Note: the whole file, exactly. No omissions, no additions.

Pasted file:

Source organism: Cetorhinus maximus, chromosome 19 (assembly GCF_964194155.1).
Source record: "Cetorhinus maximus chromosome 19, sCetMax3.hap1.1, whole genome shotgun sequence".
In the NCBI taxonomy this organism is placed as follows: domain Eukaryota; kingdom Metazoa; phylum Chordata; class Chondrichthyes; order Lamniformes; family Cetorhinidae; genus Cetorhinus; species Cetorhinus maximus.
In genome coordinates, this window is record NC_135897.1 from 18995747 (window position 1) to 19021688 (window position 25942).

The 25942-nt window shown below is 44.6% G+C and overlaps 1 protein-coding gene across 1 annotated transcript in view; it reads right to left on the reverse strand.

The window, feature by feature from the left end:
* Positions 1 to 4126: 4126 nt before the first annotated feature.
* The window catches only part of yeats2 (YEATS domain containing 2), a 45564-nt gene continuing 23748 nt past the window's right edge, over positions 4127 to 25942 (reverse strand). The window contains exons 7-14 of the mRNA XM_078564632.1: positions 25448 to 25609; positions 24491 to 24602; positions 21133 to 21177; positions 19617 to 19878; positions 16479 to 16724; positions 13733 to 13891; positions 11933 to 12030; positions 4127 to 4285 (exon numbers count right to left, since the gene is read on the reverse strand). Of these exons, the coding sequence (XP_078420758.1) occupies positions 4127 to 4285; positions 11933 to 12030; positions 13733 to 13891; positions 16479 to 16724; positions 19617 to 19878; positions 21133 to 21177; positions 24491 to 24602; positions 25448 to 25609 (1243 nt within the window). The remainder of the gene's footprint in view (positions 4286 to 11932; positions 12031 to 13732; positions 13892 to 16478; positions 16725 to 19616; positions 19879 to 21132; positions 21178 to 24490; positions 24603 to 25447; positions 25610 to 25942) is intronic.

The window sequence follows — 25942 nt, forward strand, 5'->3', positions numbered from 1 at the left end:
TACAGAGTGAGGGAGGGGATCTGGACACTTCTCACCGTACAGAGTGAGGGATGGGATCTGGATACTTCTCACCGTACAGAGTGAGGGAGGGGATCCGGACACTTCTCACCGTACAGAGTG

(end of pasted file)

Source organism: Cetorhinus maximus, chromosome 19 (assembly GCF_964194155.1).
Source record: "Cetorhinus maximus chromosome 19, sCetMax3.hap1.1, whole genome shotgun sequence".
In the NCBI taxonomy this organism is placed as follows: domain Eukaryota; kingdom Metazoa; phylum Chordata; class Chondrichthyes; order Lamniformes; family Cetorhinidae; genus Cetorhinus; species Cetorhinus maximus.
In genome coordinates, this window is record NC_135897.1 from 18995747 (window position 1) to 19021688 (window position 25942).

The 25942-nt window shown below is 44.6% G+C and overlaps 1 protein-coding gene across 1 annotated transcript in view; it reads right to left on the reverse strand.

The window, feature by feature from the left end:
* Positions 1 to 4126: 4126 nt before the first annotated feature.
* The window catches only part of yeats2 (YEATS domain containing 2), a 45564-nt gene continuing 23748 nt past the window's right edge, over positions 4127 to 25942 (reverse strand). The window contains exons 7-14 of the mRNA XM_078564632.1: positions 25448 to 25609; positions 24491 to 24602; positions 21133 to 21177; positions 19617 to 19878; positions 16479 to 16724; positions 13733 to 13891; positions 11933 to 12030; positions 4127 to 4285 (exon numbers count right to left, since the gene is read on the reverse strand). Of these exons, the coding sequence (XP_078420758.1) occupies positions 4127 to 4285; positions 11933 to 12030; positions 13733 to 13891; positions 16479 to 16724; positions 19617 to 19878; positions 21133 to 21177; positions 24491 to 24602; positions 25448 to 25609 (1243 nt within the window). The remainder of the gene's footprint in view (positions 4286 to 11932; positions 12031 to 13732; positions 13892 to 16478; positions 16725 to 19616; positions 19879 to 21132; positions 21178 to 24490; positions 24603 to 25447; positions 25610 to 25942) is intronic.

The window sequence follows — 25942 nt, forward strand, 5'->3', positions numbered from 1 at the left end:
TACAGAGTGAGGGAGGGGATCTGGACACTTCTCACCGTACAGAGTGAGGGATGGGATCTGGATACTTCTCACCGTACAGAGTGAGGGAGGGGATCCGGACACTTCTCACCGTACAGAGTG